But we think it is unnecessary to look betion is not, what was the law of England termine what is meant by the word "smug. during the last century, nor what it is today, but what was the law of the United gle,” since it is there defined as the clandesStates in 1842, when this act was passed, and tine introduction into the United States of in 1877, when it was incorporated in the Re- I "any goods, wares, or merchandise subject vised Statutes? If we are to rely for a defi- to duty by law, and which should have been nition upon our lexicographers and legal the duty.” If the words "clandestinely in;

invoiced, without paying or accounting for grammarians, there can be no doubt upon troduce” are not intended as a definition of the subject, as by Webster, Worcester, the Century, and the Standard Dictionaries, and the prior word “smuggle,” they are intend. in all the law lexicons, the offense is defined ed as a separate offense, and in either case in somewhat varied phraseology as the clan- the defendant would be liable if he clandeg. destine importation of goods without the

tinely introduced the goods without paying

pay. ment of duties. I know of no American au

or accounting for the duty thereon. What, thority, except the dictum of Judge Lowell then, is meant by a clandestine introduction? in United States v. Jordan, 2 Low. Dec. 537, In at least two cases in this court (United

States v. Vowell, 5 Cranch, 368, (3: 128); to the contrary. It would seem from that case and from cer

Arnold v. United States, 9 Cranch, 104, tain expressions in the opinion of the court [3: 671]) an “importation” to which the in the case under consideration, that the of government's right to duty attaches was defense is not coniplete even when the goods fined to be an arrival within the limits of are unladen and put upon the shore, and that some port of entry. Or, as stated by Mr. a failure to pay duty upon them is a neces- Justice Curtis in United States v. Ten Thou Bary element to justify an indictment, or sand Cigars, 2 Curt. C. C. 436, an importa. that, as the words “without paying or ac- tion is complete when the goods are *brought[464] counting for the duty" imply the existence within the limits of a port of entry, with of the obligation to pay or account at the the intention of unlading them there. A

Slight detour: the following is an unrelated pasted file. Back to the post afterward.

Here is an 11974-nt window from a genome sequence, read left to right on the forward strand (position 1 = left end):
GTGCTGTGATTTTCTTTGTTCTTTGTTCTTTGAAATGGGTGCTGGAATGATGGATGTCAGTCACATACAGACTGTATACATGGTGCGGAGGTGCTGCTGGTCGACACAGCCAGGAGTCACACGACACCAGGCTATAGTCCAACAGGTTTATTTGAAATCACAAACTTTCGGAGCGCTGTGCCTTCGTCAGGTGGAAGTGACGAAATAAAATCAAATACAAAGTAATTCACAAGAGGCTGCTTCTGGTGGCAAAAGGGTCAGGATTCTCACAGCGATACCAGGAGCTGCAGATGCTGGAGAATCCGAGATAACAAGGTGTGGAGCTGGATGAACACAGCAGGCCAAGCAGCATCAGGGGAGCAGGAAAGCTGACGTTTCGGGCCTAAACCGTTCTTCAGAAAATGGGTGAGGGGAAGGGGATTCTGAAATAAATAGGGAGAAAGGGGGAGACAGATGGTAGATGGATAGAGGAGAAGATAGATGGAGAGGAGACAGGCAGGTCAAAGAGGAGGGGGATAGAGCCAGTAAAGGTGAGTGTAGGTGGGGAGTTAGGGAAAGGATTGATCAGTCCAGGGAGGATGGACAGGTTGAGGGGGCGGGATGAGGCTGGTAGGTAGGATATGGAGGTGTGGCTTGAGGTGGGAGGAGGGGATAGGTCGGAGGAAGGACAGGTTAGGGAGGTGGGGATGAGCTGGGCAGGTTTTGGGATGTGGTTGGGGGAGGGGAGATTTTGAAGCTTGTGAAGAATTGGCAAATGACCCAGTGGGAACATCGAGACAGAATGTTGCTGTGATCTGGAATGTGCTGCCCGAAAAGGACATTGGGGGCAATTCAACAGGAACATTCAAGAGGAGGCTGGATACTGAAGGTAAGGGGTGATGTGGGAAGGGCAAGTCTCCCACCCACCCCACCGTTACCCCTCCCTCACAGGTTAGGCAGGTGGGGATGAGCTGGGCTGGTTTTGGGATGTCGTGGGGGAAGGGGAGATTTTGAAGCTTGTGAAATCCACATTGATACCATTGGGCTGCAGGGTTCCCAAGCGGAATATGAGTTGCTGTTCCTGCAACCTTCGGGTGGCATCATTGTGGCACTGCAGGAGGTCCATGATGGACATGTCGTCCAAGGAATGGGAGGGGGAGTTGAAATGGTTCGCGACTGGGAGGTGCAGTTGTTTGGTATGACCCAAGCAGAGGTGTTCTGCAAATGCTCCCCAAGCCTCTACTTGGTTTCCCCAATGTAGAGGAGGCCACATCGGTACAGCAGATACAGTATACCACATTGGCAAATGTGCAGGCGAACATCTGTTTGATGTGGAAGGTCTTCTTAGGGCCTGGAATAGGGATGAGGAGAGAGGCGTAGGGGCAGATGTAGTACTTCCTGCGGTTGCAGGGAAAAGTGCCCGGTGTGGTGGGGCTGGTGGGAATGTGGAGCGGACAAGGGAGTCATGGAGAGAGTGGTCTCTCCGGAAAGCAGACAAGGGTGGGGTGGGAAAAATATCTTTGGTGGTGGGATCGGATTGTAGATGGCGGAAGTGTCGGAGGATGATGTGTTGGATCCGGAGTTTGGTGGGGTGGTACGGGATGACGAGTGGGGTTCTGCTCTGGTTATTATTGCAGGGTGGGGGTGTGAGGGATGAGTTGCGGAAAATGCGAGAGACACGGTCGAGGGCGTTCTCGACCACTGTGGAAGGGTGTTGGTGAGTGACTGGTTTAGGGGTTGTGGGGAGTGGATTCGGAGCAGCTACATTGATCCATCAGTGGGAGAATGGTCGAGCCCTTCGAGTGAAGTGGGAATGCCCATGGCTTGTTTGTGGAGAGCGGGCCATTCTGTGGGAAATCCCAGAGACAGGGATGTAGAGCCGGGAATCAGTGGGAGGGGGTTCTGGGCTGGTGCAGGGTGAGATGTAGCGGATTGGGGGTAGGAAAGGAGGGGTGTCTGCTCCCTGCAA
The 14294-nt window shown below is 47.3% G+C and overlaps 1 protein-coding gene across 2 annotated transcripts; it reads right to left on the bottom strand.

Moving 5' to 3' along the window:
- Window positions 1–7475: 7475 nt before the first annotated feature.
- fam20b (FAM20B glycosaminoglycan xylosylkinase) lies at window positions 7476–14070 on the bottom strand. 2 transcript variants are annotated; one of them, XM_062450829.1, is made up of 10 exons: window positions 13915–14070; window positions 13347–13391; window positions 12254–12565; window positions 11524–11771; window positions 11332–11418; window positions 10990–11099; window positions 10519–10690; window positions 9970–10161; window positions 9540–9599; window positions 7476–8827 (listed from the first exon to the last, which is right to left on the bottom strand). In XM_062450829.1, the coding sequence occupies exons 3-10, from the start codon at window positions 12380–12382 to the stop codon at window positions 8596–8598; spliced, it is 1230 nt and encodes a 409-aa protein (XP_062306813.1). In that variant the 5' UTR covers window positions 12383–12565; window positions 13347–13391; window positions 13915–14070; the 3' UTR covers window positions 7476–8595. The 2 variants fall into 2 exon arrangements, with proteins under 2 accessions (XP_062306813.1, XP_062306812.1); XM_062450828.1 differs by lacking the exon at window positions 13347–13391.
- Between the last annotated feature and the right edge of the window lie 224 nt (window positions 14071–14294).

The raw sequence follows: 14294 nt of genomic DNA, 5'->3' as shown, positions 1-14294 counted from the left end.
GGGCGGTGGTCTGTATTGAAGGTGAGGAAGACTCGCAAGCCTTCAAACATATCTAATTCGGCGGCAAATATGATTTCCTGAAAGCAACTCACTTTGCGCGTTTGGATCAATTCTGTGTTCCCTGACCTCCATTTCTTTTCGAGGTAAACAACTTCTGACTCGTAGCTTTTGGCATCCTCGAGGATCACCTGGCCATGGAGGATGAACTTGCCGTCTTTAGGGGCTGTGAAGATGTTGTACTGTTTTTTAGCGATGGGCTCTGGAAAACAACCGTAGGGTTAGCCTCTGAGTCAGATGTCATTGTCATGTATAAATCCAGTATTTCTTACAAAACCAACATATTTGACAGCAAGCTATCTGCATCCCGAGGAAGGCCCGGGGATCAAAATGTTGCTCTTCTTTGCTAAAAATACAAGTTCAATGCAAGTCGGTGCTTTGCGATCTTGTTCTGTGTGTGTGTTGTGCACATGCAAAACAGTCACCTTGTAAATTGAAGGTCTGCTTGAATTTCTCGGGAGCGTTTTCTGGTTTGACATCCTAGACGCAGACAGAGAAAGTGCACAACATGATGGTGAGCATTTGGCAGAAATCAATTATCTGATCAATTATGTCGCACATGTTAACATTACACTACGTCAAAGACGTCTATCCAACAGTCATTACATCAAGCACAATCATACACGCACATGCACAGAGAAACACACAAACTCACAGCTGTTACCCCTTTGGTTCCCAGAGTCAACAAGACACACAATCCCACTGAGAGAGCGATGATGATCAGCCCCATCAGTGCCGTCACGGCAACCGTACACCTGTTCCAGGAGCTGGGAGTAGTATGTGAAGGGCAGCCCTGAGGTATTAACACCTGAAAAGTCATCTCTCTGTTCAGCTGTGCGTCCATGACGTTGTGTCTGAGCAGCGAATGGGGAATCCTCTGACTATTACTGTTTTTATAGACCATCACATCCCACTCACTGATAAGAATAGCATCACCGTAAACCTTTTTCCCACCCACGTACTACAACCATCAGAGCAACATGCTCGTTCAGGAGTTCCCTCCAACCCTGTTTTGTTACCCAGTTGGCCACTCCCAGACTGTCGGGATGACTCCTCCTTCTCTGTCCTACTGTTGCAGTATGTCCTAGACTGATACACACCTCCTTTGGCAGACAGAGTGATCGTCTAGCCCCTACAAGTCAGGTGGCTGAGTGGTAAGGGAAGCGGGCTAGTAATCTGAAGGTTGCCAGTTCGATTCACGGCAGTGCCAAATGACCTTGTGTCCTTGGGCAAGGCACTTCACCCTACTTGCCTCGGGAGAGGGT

in error is that the property was a fund in institution of those suits. Strictly speaking, those courts to abide the event of the litiga- the lien thai attended the 36 bonds purchased tion in them, and that, pending the proceed. by Lynde did not arise after the institution ings in those courts and their actual posses of the foreclosure suits, although Lynde's sion of the property, it was impossible that purchase. was pending the proceedings in Lynde, by purchasing the 36 bonds, could those suits and while the property was in the have acquired any lien thereon which the law hands of receivers. That lien had its origin would recognize and enforce.

in the execution and delivery of the ParkThe principal authority cited in support of hurst mortgage and the authentication by this contention is Wiswall v. Sampson, 14 the trustee of the bonds named in it, and How. 52, 68 [14: 322, 329), in which it was when any of those bonds became the property held that while real estate is "in the custody of a bona fide * holder, th, lien given to secure(515) of the court as a fund to abide the result of them related back to the date of the mortà suit pending, no sale of the property can gage, which was long prior to the institution take place, either on execution or otherwise, of the foreclosure suits. Besides, Parkhurst, without the leave of the court for that pur- the trustee in the prior mortgage, was not pose.” If the rule were otherwise, the court made a party to the foreclosure suits, and said, the whole fund might pass from its neither he nor those whose interests he was hands before final decree, and the litigation appointed to represent were bound by the debecome fruitless. We do not perceive that cree or any of its provisions. The rule is well the principle announced in Wiswall v. Samp- settled that a sale of real estate under judison controls the determination of the present cial proceedings concludes no one who is not case. If there had been any attempt by suit in some form a party to such proceedings. to enforce the lien given by the Parkhurst United Lines Telegraph Co. v. Boston Safe mortgage by an actual sale of the property Deposit & Trust Co. 147 U. S. 431, 448 (37 : in question pending the proceedings in the 231, 237]. It would seem, therefore, clear foreclosure suits, it may be that the princi- that the pendency of the foreclosure suits ple announced in that case could have been did not interfere with the negotiation or invoked, and the sale would have been inef- transfer of the bonds secured by the prior fectual to pass title to the purchaser. But Parkhurst mortgage, nor did the decree in nothing was done by Lynde, after the insti- those suits impair in any degree the lien cre